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Hobbit House - could this be wofati?

 
Jocelyn Campbell
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In my humble opinion (IMHO), this is BEAUTIFUL: http://www.simondale.net/house/index.htm; though I can't quite tell if it's truly PSP. If this is what a PSP home could look like, well, what would you think then?

(Apologies for a new PSP thread, but this didn't quite seem to fit in any other PSP category.)
 
Steve Nicolini
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That is beautiful.  Wow.  I love it.

As far as PSP (post, shoring, polyethylene) goes, I would say it is in part PSP, because the plastic sheeting on the roof.  It seems the structure is a little more complex than Oehler's PSP designs.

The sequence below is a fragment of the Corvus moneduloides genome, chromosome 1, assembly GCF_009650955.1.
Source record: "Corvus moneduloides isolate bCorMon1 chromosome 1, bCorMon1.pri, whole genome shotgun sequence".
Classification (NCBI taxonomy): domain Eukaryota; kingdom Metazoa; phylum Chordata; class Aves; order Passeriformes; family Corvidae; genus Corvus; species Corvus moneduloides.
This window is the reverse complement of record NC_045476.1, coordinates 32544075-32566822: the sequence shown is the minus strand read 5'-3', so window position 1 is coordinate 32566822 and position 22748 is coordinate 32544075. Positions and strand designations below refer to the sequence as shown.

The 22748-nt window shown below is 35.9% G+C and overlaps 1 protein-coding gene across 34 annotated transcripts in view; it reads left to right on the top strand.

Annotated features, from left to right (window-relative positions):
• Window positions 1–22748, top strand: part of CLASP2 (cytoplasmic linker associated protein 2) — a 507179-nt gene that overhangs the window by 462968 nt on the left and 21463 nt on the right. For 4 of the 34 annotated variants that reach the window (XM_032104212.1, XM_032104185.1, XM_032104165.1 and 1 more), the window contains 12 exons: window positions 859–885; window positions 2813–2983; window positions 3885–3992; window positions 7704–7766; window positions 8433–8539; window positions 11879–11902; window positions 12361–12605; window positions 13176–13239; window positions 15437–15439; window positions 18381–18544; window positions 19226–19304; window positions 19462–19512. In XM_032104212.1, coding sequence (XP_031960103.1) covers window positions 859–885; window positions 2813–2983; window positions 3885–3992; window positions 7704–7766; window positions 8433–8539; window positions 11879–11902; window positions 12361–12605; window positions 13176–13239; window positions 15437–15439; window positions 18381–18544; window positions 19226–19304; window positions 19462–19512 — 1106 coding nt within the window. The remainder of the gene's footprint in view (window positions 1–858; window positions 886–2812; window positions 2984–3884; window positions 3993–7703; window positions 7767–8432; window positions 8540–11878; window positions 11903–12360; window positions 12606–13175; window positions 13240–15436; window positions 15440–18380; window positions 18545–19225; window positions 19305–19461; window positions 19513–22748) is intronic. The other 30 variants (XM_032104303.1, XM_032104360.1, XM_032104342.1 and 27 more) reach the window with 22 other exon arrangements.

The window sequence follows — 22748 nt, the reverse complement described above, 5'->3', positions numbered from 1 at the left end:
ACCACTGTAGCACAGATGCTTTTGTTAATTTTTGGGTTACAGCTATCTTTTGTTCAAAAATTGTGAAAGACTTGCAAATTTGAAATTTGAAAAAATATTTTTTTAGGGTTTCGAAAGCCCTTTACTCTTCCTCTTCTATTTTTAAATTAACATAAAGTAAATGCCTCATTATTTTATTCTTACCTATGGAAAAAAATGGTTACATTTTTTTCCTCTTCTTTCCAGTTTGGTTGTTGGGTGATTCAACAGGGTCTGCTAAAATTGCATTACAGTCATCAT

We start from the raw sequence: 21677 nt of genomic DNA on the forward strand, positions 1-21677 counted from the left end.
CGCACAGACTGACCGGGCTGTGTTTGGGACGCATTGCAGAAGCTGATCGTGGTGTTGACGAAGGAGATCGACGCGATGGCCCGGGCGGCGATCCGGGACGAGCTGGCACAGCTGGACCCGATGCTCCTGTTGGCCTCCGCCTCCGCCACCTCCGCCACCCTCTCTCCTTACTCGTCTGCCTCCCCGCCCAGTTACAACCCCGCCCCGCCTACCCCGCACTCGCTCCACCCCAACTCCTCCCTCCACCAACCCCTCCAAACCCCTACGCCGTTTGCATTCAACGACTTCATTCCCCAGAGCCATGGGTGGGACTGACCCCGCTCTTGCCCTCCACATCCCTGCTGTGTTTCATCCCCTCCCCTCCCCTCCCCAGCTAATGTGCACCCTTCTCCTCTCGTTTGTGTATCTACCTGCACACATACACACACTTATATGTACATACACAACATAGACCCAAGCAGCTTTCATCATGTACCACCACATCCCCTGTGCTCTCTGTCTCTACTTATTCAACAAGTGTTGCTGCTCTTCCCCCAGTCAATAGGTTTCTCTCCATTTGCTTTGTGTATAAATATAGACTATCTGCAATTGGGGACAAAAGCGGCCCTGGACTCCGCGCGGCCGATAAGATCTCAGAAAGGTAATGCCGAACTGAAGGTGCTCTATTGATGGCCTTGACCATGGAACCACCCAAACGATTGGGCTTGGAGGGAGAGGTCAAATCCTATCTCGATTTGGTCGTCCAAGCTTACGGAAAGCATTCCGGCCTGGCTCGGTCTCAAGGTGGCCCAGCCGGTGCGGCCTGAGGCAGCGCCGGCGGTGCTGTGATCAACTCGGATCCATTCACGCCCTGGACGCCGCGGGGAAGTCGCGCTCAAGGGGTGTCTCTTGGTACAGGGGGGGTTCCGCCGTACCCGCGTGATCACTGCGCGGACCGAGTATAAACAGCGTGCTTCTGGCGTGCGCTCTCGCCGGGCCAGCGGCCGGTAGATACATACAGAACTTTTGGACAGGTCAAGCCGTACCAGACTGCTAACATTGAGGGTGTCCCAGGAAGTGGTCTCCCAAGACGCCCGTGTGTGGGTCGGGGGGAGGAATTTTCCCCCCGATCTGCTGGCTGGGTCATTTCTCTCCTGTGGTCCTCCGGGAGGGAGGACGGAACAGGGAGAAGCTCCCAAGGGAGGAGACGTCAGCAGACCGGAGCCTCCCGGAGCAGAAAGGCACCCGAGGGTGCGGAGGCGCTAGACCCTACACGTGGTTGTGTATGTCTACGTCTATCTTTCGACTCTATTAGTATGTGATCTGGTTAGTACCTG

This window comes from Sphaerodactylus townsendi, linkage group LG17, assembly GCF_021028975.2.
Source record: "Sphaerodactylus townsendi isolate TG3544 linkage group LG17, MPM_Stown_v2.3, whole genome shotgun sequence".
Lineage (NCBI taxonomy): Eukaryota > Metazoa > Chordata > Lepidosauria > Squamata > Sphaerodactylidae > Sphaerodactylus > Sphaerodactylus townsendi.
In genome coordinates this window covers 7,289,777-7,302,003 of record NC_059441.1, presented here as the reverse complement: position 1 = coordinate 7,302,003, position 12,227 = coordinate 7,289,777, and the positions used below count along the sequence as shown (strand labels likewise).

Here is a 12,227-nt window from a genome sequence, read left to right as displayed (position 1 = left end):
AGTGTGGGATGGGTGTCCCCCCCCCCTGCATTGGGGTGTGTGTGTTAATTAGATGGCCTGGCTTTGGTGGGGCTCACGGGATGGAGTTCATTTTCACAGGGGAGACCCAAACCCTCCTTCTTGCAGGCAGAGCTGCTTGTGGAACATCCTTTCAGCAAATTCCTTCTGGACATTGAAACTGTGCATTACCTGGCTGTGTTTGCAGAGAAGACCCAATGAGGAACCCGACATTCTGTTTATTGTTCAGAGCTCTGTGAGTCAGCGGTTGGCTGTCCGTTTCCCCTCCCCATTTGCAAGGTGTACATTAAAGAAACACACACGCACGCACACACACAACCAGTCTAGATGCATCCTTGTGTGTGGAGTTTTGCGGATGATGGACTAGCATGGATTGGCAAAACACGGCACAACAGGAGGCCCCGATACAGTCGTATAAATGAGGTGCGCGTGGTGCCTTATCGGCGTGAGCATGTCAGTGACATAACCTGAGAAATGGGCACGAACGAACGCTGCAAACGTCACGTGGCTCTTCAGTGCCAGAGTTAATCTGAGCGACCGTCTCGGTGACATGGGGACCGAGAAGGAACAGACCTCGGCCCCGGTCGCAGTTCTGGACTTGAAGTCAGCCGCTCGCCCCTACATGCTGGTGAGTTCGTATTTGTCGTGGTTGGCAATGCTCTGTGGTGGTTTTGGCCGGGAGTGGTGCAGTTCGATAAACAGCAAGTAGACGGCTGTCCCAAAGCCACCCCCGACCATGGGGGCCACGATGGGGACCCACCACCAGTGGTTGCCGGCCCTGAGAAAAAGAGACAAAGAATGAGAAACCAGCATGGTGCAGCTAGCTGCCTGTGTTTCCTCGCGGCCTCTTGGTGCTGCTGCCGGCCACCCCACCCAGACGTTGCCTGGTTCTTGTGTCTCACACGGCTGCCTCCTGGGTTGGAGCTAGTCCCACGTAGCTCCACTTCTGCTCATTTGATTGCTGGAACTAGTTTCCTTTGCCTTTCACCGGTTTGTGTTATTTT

It looks like that took a lot more time to build as well. 

I would love to live in a house like that.  To me, the aesthetics of this house blow the basic design PSP house's out of the water
 
paul wheaton
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Here is a side view drawing.  So, not a PSP. 

Although I think it comes close. 

I think with some slight modifications, it could be a PSP.

 
paul wheaton
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Um, if its beautiful, easy to build, uses mainly local found materials and is comfortable to live in... Who CARES if its PSP or not?

Leigh
 
paul wheaton
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bdswagger wrote:
Um, if its beautiful, easy to build, uses mainly local found materials and is comfortable to live in... Who CARES if its PSP or not?

Leigh


Me!  I care!

 
jeremiah bailey